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Terreson Profile
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Gone to Wood


Thought for sure I had posted this vignette to the board. Anyone who has read the jobbing field note will recognize the time frame and place. Migrant farm work, picking fruit, Oregon, '70. Another thing made in '82.

Terreson


Gone to Wood

I chased a great gray squirrel through an orchard once. He was the color of gray blue, disappearing blue, and he had been born in the mountain’s quiet cache. I was younger, then, and I had been newly been roasted over the spit of love’s flame. But I chased that squirrel to the orchard’s edge, and I lost him to a single leap he made from the last apple tree, through the singing air, and into the blackberry groundbrush. The orchard was the valley’s oldest living stand of apple trees. It had seen a hundred years or more. And it had been planted on the low and gentling, green bursting sides of Mount Hood, above the river flowing with the same name.

They say that when an apple tree passes fruit bearing age, it has gone to wood. The tree will have begun to make more wood than fruit, and its suckling blossoms will start to lose their sweet scent. They say that the honey bee will pass on by. The apple’s hard wood will have become fibrously harder still and the tree will have attained a span of great shade, stiff pride. It will still be digging its roots in the mountain’s upheaved earth, and it will have become a witness to the rounding year. But they say it will no longer feel the urgency in slender arms pressing against its trunk. And that, in the midnight wind blowing through dry falling leaves, the tree gone to wood will only hear the tales and remember the ancient autumns of apple blossom wine, and how it had been when the girls had danced in its grove.

I picked fruit that season with an old man who had learned about such things. He was a Canadian who had mined for gold in Colorado, and who had long since lost all that he owned to a fool’s promise. He had lost his wartime bride, his children, and his stiff pride. He would wake up the camp singing, “daylight in the swamps,” and we would start the wood stove fire together. But then the rains came in, and the fruit trees became slipping cold. They would not let themselves be easily worked by hands grown to numb to pick the fruit. And, one morning, the old man told me he was heading for the warmer missions and derelict beds of California. He said he wished I would come.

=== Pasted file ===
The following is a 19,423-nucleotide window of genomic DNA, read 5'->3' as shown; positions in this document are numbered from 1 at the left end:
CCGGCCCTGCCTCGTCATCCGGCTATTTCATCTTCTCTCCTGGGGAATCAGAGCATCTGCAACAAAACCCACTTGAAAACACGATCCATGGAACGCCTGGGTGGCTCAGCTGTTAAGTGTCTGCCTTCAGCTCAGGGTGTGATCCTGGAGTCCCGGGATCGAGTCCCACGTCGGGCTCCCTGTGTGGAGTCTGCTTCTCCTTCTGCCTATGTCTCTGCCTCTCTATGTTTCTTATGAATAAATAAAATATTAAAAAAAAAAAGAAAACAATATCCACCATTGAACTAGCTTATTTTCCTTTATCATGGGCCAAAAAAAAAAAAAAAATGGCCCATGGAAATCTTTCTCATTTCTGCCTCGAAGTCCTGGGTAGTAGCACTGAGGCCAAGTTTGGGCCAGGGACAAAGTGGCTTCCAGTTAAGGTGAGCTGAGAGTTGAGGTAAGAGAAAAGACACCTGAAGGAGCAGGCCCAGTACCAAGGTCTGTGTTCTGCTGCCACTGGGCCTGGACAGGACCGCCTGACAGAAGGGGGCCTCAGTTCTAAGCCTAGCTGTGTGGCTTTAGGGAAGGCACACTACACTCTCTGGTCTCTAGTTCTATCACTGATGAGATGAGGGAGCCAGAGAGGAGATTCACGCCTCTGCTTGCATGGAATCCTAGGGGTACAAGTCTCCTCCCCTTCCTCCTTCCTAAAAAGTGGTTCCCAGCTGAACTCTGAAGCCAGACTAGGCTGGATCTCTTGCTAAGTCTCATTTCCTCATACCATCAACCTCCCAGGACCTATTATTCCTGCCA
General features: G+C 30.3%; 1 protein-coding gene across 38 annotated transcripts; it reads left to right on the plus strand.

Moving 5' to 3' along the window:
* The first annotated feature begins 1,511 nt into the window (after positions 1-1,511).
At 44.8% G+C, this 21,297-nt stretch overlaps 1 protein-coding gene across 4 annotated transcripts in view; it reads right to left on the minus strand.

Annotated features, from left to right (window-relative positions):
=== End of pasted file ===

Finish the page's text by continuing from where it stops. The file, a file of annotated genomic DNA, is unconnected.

I wish I had gone with him now. I wish I hadn’t stayed to finish out the season, nor returned to a town where summer is reckoned by the passing of winter, and where the cold has started to creep up my spine. And it has since seemed to me that when the snow comes brightly burning down the mountainside, the tightly knit hardwood tree falls the greatest.



Dec/27/2014, 10:23 pm Link to this post Send Email to Terreson   Send PM to Terreson
 
Christine98 Profile
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Re: Gone to Wood


Beautiful description and the thing is, I resemble that metaphor!

Hope your Holidays have been swell and the New Year is a good one for you and for all of us,

Best,

Chris
Dec/28/2014, 3:13 pm Link to this post Send Email to Christine98   Send PM to Christine98
 
Terreson Profile
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Re: Gone to Wood


Thank you for reading, Chris. A slight piece but one that still sticks with me.

And a good New Year to you and all too.

Tere
Jan/2/2015, 7:57 pm Link to this post Send Email to Terreson   Send PM to Terreson
 
Zakzzz5 Profile
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Re: Gone to Wood


Terreson,

Read this fine piece. There's a wistfulness there. I can surely identify with not having gone with that old man. In my early 20's after fire season at the Whitebird Ranger Station, a friend, a wanderer already (he was young) was going to California where the fire season would continue for a few more months. I was tempted, but went back to school instead. Those dreams are always there.

This is very fine writing. "digging its roots into the mountain's upheaved earth" is pure Terreson. Good to read this. Zak
Mar/1/2015, 12:05 pm Link to this post Send Email to Zakzzz5   Send PM to Zakzzz5
 
Terreson Profile
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Re: Gone to Wood


Thanks for the comment, Zak.

Tere
Mar/10/2015, 11:39 pm Link to this post Send Email to Terreson   Send PM to Terreson
 
queenfisher Profile
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Re: Gone to Wood


dear tere

treat to read your prose! the subtle metaphor
on age & growing older - gone to wood - as we shall all be!

loved this part:

They say that when an apple tree passes fruit bearing age, it has gone to wood. The tree will have begun to make more wood than fruit, and its suckling blossoms will start to lose their sweet scent. They say that the honey bee will pass on by. The apple’s hard wood will have become fibrously harder still and the tree will have attained a span of great shade, stiff pride. It will still be digging its roots in the mountain’s upheaved earth,

great description -for all times - both trees & humans!

hope you are doing well
Mar/16/2015, 1:24 am Link to this post Send Email to queenfisher   Send PM to queenfisher Blog
 
Terreson Profile
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Thank you for reading, Queen. Glad it seems to work for you. Funny how the perspective is something we all can relate to.

I am well. Trust you are too.

Tere
Mar/28/2015, 2:40 pm Link to this post Send Email to Terreson   Send PM to Terreson
 


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